A word with Matt Clark

      Q: Can you describe the visual part of the exhibition experience?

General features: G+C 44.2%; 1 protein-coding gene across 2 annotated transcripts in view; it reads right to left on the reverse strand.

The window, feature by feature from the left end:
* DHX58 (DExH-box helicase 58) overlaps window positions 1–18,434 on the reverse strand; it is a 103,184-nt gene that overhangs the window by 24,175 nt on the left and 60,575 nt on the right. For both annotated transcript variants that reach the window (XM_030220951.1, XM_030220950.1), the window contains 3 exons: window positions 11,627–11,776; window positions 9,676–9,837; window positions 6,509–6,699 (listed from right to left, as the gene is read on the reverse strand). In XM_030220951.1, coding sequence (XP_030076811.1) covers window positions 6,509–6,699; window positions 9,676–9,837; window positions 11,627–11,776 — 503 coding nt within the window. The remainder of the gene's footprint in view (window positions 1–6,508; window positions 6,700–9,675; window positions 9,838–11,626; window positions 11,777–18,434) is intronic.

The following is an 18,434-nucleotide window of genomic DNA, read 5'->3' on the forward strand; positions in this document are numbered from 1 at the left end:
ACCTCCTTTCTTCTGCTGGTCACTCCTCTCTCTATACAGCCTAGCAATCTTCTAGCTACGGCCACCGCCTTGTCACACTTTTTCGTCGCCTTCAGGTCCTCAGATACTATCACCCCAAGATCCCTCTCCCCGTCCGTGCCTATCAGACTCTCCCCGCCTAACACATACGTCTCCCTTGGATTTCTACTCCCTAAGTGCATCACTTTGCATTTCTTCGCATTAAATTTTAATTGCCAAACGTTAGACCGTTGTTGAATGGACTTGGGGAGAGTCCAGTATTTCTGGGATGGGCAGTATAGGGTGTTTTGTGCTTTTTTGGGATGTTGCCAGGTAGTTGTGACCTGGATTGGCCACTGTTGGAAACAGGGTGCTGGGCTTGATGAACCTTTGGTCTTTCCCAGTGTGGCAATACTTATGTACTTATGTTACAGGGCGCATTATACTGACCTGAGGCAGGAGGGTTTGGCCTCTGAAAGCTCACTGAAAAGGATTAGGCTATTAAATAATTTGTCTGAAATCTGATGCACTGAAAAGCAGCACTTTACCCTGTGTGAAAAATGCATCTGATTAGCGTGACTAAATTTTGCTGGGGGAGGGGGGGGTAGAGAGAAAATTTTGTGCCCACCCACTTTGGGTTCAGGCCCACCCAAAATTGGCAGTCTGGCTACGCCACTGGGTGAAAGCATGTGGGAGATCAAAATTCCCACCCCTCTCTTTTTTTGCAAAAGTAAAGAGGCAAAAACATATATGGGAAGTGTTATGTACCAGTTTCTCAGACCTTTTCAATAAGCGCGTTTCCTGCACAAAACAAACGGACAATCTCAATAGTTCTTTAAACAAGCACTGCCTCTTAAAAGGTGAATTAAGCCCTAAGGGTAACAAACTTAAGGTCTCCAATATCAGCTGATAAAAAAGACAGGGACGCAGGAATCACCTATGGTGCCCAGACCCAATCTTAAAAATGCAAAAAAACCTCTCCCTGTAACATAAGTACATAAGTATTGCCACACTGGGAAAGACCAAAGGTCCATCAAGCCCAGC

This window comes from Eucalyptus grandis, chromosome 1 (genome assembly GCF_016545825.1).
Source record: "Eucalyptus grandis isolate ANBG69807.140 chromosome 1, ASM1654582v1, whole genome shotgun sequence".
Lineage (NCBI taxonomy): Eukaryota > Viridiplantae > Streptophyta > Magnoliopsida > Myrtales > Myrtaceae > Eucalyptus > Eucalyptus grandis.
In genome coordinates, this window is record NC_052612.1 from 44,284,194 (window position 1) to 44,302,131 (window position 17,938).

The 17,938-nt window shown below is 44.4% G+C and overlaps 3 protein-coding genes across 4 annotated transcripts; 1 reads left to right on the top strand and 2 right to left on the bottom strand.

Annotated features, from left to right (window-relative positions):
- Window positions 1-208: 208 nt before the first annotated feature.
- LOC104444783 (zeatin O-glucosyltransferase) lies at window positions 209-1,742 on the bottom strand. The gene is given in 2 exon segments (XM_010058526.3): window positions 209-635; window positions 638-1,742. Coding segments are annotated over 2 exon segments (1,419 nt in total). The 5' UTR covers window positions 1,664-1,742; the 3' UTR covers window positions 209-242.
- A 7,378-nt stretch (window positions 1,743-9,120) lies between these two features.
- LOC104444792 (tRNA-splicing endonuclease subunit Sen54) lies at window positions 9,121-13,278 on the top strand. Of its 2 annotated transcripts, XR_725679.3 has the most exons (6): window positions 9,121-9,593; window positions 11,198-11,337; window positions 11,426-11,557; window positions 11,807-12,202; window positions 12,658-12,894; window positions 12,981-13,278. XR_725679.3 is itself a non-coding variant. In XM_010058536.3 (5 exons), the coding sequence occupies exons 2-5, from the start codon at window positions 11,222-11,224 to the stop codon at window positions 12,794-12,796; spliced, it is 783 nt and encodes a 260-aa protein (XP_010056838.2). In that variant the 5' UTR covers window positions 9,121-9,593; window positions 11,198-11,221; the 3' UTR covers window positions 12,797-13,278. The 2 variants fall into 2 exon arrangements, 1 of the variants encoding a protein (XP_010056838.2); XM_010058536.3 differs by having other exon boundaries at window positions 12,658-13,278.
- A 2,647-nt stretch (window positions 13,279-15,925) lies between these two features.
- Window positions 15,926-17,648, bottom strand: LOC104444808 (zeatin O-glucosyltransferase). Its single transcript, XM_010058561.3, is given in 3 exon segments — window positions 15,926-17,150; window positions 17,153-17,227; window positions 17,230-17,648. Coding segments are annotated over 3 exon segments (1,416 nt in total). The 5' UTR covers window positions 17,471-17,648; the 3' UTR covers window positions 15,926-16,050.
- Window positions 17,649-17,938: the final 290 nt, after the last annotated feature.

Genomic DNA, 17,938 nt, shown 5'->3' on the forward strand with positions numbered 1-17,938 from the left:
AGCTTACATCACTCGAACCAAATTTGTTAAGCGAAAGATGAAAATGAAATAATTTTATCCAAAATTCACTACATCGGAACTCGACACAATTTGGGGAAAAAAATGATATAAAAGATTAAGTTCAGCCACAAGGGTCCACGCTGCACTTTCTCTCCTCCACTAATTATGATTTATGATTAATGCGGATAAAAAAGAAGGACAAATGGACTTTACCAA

You can see what you're hearing. You can also hear what you're seeing. They work hand in hand quite naturally in that sense. When you meditate on this work and the sound and the visual combine, you start thinking about all sorts of different things, which I think probably wouldn't happen if it was just the visual on its own or just the audio on its own. They both operate as wave forms. They complement each other in a very pure sense. In computational terms, it's not super complex. It uses code which analyzes sound in real time. It's not a video. If there wasn't sound playing through the system that we designed, you wouldn't see anything in here. It will be nothing. It has this live element to it. On the left hand side of the exhibition, you see the information being processed live with these lines. On the right hand side is the historical data of that information being processed. That's what Bernie analyzes to understand the biophony of natural habitats. For me, what's super interesting as you watch it scroll by, it suggests a musical score in a way. I think that's what captivates people, is to really see these patterns unfold in front of your eyes. It's so transfixing. From a technical point of view, it's always difficult creating the seamless panoramic projection because there's lots of component parts that you have to piece together to create this kind of seamless visual. The code itself is actually very low resolution. It's not super complex, if you're a programmer that is.